Mobile-But-Secure Bench-Top Tools
Shazam! Fasten your bench-top tools to your workbench in seconds. Bolt 3/4-in. plywood bases on the tools and then glue and screw a wood strip along the front edge to fit into a woodworking vise. Crank this strip into a vise to lock the tool into place. If you don't have a vise, drill a couple of clearance holes along the face of the wood strip on the base and drive screws through the strip into the edge of your workbench. Then just unscrew to remove the tool.
Bench-Top Tool Storage Tip
Here's a smart way to keep a vise or small bench-top tool right at your fingertips without cluttering your workbench: Build this slide-in base and mount the vise or tool on it so the entire unit can slide back in upside down and out of the way. Countersink holes into the underside of the base so you can recess the mounting nuts and washers.
In-and-Out Bench-Top Tools
Go clampless with bench-top tools! Determine a base width you can use for all the smaller power tools you own—grinder, sander, drill press, scroll saw. Cut a base for each tool from 3/4-in. plywood with 45-degree bevels along both edges. Next, cut and screw 1-1/2-in.-wide boards with 45-degree bevels on your workbench for the tool bases to slide into. The tools will remain rock steady as you work and slide off when you're done.
Instant Bench Vise
Laminate Flooring Bench Top
Melamine Workbench Topper
Screw down a sheet of 3/4-in melamine as a new workbench surface. You can write on it and it erases easily. Dried glue scrapes off, varnish spills don't stick and heavy projects slide on the slick surface for easy positioning. Use two-sided melamine and flip it over when the first side gets worn out to expose a brand new surface.
A 4 x 8-ft. sheet of melamine (plastic-coated particleboard) costs about $35 at home centers.
Miter Saw Waste
Senior Editor Travis Larson's waste-management ingenuity really shows up at his miter saw station. 'I always had this huge pile of cutoff scraps on the table next to my miter saw. So when I rebuilt the miter saw table, I incorporated a drop hole right next to the saw.' Directly below the hole is a recycling bin resting on a rollout shelf. When the bin fills up, it's off to the burn pile. 'When designing my shop's layout, I decided to keep everything stowed, like gear on a sailboat. Everything has a home, whether in a drawer or cabinet. It really makes things run a lot smoother.'
This handy under-mount rack keeps your clamps right where you need them. Simply cut a series of 1-1/4-in. diameter holes along the center line of a 2x6 and then rip the 2x6 in half to create the half-circle slots. Next, screw 1x4 sides and top to the cradle and screw it to the bottom of your workbench.
Here's a slick use for that old wooden tennis racquet that's gathering dust in the garage. Drill a hole in the handle and screw it to the underside of a workbench. Position the racquet so it can swing in and out from under the table. Use it to hold tools, parts or other small items.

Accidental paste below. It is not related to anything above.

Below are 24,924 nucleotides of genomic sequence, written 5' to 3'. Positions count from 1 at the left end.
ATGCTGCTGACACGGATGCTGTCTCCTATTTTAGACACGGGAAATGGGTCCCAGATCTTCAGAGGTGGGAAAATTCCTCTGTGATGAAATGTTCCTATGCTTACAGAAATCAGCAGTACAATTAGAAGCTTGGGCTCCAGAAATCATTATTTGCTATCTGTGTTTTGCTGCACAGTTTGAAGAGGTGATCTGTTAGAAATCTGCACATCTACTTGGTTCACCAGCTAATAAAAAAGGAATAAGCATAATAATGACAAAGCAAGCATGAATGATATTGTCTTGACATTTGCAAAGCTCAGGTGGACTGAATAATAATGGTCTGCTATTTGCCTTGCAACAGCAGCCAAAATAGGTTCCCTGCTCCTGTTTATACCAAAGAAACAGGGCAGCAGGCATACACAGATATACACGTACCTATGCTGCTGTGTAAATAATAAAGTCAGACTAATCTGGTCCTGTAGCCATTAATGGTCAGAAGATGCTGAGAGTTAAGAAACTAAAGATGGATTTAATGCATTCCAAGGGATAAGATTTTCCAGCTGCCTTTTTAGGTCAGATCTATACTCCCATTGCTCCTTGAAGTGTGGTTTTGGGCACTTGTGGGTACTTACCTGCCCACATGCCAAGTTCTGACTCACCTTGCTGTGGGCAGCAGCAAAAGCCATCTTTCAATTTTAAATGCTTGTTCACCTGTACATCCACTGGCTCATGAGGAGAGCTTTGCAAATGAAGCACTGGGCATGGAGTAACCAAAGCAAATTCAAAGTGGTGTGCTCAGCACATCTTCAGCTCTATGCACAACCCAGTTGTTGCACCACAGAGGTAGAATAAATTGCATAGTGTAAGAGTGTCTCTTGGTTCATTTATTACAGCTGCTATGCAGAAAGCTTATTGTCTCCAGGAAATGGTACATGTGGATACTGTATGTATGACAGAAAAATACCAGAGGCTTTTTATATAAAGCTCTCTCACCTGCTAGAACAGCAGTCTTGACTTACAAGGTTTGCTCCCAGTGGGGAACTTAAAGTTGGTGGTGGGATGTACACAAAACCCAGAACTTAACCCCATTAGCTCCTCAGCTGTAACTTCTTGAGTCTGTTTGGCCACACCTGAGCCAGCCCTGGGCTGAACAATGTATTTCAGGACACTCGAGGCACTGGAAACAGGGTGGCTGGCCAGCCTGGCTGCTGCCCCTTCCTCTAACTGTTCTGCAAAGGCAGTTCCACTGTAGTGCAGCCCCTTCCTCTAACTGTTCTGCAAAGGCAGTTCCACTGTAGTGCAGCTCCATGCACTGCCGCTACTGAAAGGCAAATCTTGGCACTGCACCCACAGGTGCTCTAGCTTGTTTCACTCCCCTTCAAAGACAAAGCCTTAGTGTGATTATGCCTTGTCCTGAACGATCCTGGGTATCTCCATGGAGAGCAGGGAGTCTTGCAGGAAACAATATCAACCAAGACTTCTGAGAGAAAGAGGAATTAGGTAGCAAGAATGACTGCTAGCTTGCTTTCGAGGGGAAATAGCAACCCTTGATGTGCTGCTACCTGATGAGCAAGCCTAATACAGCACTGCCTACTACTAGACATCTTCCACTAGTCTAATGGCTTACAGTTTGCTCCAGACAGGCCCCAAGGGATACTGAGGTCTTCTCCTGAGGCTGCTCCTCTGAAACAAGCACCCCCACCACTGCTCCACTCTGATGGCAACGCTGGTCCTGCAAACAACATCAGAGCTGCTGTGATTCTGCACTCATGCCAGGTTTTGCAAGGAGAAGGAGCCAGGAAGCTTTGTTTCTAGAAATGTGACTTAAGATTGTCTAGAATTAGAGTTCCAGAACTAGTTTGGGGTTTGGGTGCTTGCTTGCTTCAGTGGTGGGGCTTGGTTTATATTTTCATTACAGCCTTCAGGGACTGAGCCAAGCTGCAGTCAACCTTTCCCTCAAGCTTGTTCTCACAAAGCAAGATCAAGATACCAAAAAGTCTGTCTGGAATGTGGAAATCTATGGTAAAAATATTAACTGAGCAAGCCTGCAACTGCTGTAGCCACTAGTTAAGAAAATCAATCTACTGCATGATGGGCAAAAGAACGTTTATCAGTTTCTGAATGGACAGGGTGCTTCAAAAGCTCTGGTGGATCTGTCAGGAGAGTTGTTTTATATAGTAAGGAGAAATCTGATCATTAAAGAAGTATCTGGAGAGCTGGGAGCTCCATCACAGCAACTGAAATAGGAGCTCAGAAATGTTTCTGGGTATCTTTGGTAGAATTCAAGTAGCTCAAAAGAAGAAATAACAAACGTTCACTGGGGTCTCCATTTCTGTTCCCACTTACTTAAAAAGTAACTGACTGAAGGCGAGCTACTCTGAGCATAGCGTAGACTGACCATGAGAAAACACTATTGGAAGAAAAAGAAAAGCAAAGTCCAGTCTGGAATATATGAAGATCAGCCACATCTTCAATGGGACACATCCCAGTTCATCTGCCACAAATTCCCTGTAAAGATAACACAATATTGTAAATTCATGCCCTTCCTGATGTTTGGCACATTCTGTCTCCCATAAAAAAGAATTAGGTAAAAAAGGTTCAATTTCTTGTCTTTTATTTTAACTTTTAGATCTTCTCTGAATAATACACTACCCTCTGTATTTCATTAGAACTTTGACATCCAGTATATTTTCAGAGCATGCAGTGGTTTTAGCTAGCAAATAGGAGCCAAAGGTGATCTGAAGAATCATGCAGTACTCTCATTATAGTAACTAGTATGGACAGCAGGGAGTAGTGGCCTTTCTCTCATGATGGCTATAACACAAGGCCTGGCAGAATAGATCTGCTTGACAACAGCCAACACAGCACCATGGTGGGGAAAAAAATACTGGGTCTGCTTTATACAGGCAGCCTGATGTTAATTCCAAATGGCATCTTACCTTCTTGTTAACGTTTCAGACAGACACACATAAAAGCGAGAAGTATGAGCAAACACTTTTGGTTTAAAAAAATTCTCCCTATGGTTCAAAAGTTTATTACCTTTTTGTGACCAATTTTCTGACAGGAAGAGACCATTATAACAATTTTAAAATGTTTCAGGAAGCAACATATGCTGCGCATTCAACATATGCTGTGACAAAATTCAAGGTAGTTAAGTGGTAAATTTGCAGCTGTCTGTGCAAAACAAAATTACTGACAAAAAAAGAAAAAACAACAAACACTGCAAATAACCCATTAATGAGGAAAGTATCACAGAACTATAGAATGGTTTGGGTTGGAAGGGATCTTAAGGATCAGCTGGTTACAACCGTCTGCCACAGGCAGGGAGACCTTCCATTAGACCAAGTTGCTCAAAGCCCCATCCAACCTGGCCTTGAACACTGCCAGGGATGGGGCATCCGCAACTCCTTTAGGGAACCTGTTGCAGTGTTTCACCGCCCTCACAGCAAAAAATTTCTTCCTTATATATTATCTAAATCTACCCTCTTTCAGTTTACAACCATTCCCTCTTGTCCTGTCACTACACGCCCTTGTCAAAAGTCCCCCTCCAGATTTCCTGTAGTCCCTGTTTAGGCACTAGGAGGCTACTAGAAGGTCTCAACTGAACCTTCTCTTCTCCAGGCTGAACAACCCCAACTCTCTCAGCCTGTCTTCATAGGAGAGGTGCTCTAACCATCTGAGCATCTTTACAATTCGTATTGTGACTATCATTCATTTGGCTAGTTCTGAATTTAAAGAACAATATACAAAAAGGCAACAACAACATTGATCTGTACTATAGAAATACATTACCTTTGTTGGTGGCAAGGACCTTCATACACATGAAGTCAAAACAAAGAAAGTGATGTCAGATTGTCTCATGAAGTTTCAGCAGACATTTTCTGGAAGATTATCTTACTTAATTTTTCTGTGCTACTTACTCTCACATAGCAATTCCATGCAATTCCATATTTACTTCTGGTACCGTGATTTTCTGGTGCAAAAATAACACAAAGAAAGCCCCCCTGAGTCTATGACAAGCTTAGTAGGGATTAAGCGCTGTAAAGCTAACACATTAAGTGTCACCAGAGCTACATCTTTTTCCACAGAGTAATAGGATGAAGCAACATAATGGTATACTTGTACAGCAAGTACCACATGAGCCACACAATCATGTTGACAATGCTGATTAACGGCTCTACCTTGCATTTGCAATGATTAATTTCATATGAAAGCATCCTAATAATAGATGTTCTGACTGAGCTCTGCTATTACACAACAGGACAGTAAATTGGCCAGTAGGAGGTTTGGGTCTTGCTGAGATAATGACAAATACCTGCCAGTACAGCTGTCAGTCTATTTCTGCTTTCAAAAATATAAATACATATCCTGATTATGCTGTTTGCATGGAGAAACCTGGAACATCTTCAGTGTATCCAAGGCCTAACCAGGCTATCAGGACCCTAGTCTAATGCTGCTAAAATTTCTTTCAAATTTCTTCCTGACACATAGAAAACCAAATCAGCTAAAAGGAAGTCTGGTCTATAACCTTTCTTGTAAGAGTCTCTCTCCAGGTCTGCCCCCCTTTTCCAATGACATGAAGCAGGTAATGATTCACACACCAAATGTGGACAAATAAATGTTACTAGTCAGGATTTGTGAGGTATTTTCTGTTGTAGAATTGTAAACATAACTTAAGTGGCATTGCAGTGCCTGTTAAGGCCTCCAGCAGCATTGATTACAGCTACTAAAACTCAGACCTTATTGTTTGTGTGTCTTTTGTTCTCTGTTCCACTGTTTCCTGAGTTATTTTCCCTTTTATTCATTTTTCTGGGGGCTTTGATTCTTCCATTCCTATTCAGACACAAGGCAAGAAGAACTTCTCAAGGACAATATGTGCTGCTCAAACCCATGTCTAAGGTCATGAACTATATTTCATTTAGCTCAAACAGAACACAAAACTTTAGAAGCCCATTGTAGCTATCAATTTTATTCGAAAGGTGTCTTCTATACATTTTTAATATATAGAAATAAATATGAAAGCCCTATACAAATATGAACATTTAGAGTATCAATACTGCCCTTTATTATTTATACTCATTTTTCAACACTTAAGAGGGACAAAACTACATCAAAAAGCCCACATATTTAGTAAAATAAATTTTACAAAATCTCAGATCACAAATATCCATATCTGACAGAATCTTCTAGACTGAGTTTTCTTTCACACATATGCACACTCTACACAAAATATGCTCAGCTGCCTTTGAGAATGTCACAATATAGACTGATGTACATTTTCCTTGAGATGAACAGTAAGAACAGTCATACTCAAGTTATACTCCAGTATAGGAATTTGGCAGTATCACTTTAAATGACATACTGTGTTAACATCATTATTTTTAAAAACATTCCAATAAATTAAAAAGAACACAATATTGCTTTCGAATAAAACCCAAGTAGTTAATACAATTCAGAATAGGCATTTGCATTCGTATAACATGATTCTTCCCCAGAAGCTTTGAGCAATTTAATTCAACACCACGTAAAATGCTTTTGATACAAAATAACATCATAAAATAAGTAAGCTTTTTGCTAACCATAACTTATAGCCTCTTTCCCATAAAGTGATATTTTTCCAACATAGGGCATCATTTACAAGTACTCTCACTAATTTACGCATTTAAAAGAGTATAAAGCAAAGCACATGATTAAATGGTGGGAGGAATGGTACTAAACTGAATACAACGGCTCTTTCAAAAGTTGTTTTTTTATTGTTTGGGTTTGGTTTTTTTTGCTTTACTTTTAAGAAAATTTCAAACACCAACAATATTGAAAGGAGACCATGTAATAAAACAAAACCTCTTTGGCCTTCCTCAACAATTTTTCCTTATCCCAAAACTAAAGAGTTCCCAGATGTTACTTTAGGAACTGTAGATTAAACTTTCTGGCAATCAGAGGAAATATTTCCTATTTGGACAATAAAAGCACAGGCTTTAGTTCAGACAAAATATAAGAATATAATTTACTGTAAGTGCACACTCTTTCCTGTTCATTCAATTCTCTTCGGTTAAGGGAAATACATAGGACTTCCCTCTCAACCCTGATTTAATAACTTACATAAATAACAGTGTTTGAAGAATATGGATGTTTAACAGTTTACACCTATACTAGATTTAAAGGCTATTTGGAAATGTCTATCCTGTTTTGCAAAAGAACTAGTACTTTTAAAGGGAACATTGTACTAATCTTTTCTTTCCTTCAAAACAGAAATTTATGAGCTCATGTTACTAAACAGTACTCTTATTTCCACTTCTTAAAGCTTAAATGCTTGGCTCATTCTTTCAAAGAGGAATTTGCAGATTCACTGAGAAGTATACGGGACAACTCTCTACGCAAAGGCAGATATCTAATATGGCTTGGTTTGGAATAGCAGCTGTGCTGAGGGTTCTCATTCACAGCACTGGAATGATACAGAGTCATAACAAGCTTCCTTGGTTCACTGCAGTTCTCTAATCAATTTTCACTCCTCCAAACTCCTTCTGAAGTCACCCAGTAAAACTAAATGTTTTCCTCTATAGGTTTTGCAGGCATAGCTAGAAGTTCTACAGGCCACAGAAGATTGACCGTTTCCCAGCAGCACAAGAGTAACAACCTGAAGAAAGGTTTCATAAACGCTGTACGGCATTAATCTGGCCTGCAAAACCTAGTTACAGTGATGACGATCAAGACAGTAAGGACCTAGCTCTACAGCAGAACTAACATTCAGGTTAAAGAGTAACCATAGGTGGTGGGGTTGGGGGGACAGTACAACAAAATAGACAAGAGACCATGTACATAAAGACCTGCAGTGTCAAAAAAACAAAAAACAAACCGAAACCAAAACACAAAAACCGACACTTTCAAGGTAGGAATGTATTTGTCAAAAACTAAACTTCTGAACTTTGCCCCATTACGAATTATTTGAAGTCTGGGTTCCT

Rosin Paper Workbench Cover
If your garage isn't big enough for your car and a workbench, you could get a smaller car. Or you could build a fold-down workbench. This one sets up in seconds and eats up zero floor space when not in use. The only things you'll need are a 2x4, a pair of beefy hinges, a couple of threaded pipes and flanges, and a handful of screws. For a work surface, we used a 30-in. solid-core door, but you can use other materials such as two layers of 3/4-in. plywood glued together. To set up the workbench, just screw the pipes into the flanges.
Vinyl Tool Tray
Vise Jaw Liners With a Little 'Give'
Scrap pieces of composite decking boards make ideal jaw liners for a woodworking vise. Compared with a wood liner, the rubbery surface has more give and grip. That makes composite liners good for holding cylindrical or oddly shaped work pieces. And when you release the clamp, the composite liner returns to its original flatness.
A vinyl tablecloth—any size—comes in handy for all kinds of woodworking jobs (available at discount stores). Put it under boards you're gluing together. Any glue drips will easily peel off the plastic surface after they dry. Or place the tablecloth as a thin cushion under workpieces you're sanding and finishing, and use it as a protective barrier between the workbench and project parts when you're tapping that next masterpiece together.
Mount a roller window shade on one end of your workbench and pull it out for painting projects. Home centers will cut shades to the width you need, so measure your workbench before going to the store.
P.S. It's a good idea to wipe wet paint off the shade before rolling it back up.
Workbench Plans Hanger
If you have pegboard over your workbench and you need to hang plans or drawings where you can see them, use two clothespins with a hole drilled in one end of each. Then hang each clothespin from a pegboard hook and they're ready to hold those plans.
To keep your workbench clean, use a sacrificial worktop tacked to the top of your work surface for those nasty mechanic's chores like metal work, grinding or carving. Just buy a 2 x 4-ft. piece of 1/4-in. hardboard and either tack it to the top with small nails or use double-sided tape to hold it in position. When the rough-and-tumble work is done, you can lift off the temporary top and still have a clean, blemish-free workspace for fine work.
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